According to the Ministry of Human Resource Development, there were over 1 million untrained teachers, including 50% in private schools, in the country.
The government thinks it is easier to clean up the mafia in the mining sector than in education
— but is determined to succeed.
A few days ago, Anil Swarup, secretary in the Department of School Education
& Literacy, Ministry of Human Resource Development (MHRD), posted on Facebook: “Underground mining and overground mafia in the coal sector were easier to handle. Battle now on to tackle the more difficult underground mafia in the education
Swarup, who oversaw the auction of mines as coal secretary, was perhaps alluding to hundreds and thousands of Teacher Education Institutions (TEIs), providing substandard teacher education in the country.
In the past few months, his department has issued show cause notices to around 4,000 institutes, threatening to cancel their accreditations for allegedly failing to comply with the government’s norms. Several other TEIs have also been asked to file a “quality affidavit”, giving information about their infrastructure, faculty, students and classroom training.
The MHRD says there were over one million untrained teachers, including 50 per cent in private schools, in the country, mainly on account of unscrupulous TEIs running DEd (Diploma of Education) and Bed (Bachelor of Education) courses.
“These institutes don’t have faculty. They take money from students and allow them to not attend classroom training and practical classes. Most TEIs have turned into shops. They are selling diplomas and degrees for a few thousand rupees,” said a senior MHRD official. The system of selling degrees ran unabated as government agencies, mainly the National Council for Teacher Education (NCTE) — which regulates teacher education in the country, failed to crack down on institutions flouting regulations.
“The NCTE had failed to control the proliferation of sub-standard teacher institutions,” Justice Verma Commission on teacher education stated in its report in August 2012. “The NCTE failed to continuously supervise the institutions recognised, despite having statutory powers. This has led to commercialisation of teacher education in the country, thereby adversely affecting the quality of teacher education,” the Supreme Court appointed commission said.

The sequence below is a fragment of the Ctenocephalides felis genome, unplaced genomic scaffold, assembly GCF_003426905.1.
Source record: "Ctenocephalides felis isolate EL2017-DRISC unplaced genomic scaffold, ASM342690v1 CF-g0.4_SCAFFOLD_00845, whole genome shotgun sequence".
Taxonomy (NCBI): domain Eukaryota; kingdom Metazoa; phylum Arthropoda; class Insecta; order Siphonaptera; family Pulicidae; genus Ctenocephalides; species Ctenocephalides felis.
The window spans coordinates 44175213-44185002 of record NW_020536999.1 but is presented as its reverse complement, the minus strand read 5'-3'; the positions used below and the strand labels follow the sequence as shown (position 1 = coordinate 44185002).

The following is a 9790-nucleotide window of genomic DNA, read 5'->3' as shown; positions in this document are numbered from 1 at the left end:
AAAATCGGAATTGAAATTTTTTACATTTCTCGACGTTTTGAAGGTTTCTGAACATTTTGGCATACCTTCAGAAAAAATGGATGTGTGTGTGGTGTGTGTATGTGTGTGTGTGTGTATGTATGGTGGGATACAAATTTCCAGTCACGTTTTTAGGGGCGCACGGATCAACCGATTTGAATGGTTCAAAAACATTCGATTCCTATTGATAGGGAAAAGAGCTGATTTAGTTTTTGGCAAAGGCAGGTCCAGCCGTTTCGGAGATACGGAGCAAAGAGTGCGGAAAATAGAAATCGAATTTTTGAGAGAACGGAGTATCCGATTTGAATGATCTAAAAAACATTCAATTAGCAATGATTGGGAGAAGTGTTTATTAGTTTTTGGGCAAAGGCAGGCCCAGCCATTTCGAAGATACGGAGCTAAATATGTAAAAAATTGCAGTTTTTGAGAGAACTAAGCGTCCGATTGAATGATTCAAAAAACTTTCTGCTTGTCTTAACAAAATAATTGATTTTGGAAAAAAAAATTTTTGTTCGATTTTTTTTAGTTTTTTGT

Another MHRD official said the ministry was aware of the problems and it was working to overhaul the entire system, which includes the restructuring of the NCTE. The government was planning to centralise the accreditation process, meaning it would take away powers from officials in NCTE’s four regional offices at Jaipur, Bhopal, Bhubaneswar and Bengaluru, he added. These officials were earlier supposed to visit colleges and verify whether the institutes had adequate infrastructure and faculty before issuing them accreditation certificates. “Now it will be an online centralised process. The institutes will have to seek renewal after every five years. We are also requesting affiliating state universities to share the outcome of their monitoring of TEIs at least once a month,” the official said.
Besides, the NCTE is planning to rank the TEIs based on various parameters to promote competition. “We are developing a web portal where TEIs will be asked to upload their data. Our teams will visit the campuses to validate them. Videos of students teaching in classes will be recorded for assessment purposes. The high-performing TEIs will be given assistance to scale up and low-performing ones will be derecognised,” the official said.
The officials in the MHRD said they were working on two other aspects, including restructuring of Teacher Eligibility Test (TET) and developing an integrated data management system, to improve the school education system.
“The current TET is poorly designed. Since its introduction in 2011 following the passage of Right to Education Act 2009, barely 10 per cent candidates have cleared the exam. This was mainly because of technically incorrect questions and multiple correct answers,” says a paper reviewed by Business Standard.
It is mandatory for candidates to pass the TET to become teachers. Currently, the MHRD conducts the central TET whereas states conduct their own exams according to the norms proscribed by the NCTE. States also have the option to choose from the pool of those who have cleared the CTET.
The official said the revised TET would focus more on curriculum. The government was also planning to provide each TEI, student and teacher a unique login id to upload data in the integrated data management system to assess their performance. This system will connect graduating students with their prospective employers.
5 reforms in the system
Restructuring of NCTE, which regulated the teacher education in the country
Redesigning of Central Teacher Eligibility Test
Ranking of top 100 Teacher Education Institutions
Integrated data management system to maintain record of each TEI, teacher and student, mobile app for untrained teachers
Accreditation to be renewed every five years